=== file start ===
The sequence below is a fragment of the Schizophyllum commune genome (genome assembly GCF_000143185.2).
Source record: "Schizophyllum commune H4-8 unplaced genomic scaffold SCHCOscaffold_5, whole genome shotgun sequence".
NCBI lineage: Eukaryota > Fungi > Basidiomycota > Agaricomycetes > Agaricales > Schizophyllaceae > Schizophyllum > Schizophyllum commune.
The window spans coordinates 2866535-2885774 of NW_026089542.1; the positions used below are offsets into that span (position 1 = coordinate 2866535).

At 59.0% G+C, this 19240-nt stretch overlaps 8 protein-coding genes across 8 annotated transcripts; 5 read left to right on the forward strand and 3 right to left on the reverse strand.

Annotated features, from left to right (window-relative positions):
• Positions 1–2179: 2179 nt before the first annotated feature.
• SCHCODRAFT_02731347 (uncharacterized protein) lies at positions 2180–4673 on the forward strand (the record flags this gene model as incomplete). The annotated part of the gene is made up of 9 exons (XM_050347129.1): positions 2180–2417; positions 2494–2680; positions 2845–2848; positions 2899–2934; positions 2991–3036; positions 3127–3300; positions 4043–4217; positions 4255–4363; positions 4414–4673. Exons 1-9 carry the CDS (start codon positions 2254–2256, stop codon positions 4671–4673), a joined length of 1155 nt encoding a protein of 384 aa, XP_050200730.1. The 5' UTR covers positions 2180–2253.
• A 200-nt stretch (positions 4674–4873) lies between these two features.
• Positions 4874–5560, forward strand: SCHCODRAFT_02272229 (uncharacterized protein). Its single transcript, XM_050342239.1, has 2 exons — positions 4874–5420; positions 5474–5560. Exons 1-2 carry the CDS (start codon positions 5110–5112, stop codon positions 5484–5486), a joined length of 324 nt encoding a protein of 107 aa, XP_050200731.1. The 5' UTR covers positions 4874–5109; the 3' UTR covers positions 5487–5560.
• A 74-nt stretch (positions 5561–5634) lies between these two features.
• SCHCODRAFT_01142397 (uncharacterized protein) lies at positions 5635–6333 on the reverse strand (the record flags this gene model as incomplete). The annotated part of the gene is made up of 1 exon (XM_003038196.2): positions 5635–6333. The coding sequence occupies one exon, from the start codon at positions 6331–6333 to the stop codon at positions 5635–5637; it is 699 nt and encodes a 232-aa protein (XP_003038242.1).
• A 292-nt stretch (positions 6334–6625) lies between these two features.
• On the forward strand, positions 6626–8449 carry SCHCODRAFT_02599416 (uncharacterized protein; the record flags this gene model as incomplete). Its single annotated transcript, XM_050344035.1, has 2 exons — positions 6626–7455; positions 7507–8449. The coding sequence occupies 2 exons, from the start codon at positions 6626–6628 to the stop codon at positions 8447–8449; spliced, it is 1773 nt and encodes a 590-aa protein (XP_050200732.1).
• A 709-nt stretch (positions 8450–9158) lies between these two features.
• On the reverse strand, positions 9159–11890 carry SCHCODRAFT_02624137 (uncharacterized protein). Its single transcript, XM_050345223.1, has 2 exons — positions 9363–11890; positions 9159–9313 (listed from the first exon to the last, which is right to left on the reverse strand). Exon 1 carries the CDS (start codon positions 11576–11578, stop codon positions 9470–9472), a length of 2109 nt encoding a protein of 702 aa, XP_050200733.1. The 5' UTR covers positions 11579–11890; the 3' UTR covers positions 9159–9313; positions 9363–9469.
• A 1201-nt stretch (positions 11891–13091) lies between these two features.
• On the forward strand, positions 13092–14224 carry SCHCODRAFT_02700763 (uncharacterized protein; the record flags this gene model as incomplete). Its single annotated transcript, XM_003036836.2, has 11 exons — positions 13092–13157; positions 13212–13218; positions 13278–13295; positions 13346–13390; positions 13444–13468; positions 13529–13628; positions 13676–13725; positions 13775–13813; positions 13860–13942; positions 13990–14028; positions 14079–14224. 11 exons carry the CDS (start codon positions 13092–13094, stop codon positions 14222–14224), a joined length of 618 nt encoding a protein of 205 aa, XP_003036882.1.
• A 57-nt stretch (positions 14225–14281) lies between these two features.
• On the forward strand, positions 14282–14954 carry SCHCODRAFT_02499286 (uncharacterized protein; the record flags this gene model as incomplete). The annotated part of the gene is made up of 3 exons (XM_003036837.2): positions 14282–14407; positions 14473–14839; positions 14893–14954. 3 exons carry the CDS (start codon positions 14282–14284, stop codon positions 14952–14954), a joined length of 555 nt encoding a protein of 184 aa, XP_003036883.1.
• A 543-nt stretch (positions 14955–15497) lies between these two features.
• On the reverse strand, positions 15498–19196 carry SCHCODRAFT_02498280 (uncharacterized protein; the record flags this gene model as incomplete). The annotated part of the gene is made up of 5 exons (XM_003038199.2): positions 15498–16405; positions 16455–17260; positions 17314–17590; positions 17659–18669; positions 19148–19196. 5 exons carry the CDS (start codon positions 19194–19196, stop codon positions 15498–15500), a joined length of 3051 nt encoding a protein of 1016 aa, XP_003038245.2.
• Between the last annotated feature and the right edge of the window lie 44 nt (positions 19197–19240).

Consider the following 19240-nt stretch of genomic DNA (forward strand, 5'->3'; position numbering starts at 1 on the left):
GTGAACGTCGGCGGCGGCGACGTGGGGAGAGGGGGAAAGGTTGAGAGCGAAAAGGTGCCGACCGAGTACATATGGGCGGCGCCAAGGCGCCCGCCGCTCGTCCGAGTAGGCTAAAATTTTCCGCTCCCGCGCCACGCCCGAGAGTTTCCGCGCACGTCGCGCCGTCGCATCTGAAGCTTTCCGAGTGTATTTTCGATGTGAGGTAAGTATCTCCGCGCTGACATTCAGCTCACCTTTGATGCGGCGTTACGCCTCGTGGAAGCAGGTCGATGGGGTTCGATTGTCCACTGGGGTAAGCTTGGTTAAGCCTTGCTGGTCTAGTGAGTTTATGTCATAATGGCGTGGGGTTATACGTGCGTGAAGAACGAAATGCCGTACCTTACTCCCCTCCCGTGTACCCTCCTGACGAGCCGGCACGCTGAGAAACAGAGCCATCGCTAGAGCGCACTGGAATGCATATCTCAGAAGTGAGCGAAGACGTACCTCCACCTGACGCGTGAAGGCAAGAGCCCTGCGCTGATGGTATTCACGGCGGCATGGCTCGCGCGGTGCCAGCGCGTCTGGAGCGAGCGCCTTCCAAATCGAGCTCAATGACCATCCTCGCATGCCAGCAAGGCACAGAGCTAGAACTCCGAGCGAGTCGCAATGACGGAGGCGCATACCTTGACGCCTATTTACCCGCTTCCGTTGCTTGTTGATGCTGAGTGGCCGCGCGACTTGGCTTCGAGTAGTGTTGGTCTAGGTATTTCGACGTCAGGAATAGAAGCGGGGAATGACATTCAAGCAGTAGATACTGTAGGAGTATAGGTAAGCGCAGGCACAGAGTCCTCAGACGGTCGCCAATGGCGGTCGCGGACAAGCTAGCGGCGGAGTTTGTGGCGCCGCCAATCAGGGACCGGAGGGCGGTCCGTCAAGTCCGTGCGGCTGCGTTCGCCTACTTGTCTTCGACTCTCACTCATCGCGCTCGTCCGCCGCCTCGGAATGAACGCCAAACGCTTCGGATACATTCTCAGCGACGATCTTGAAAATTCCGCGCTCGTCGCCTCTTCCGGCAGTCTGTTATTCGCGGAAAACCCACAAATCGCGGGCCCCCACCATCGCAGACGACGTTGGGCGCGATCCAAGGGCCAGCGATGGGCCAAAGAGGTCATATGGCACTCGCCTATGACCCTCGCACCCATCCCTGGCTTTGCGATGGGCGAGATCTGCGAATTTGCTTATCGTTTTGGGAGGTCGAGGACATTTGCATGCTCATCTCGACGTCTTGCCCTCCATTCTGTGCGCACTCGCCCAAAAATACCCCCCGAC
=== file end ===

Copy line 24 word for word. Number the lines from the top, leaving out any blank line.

Consider the following 19240-nt stretch of genomic DNA (forward strand, 5'->3'; position numbering starts at 1 on the left):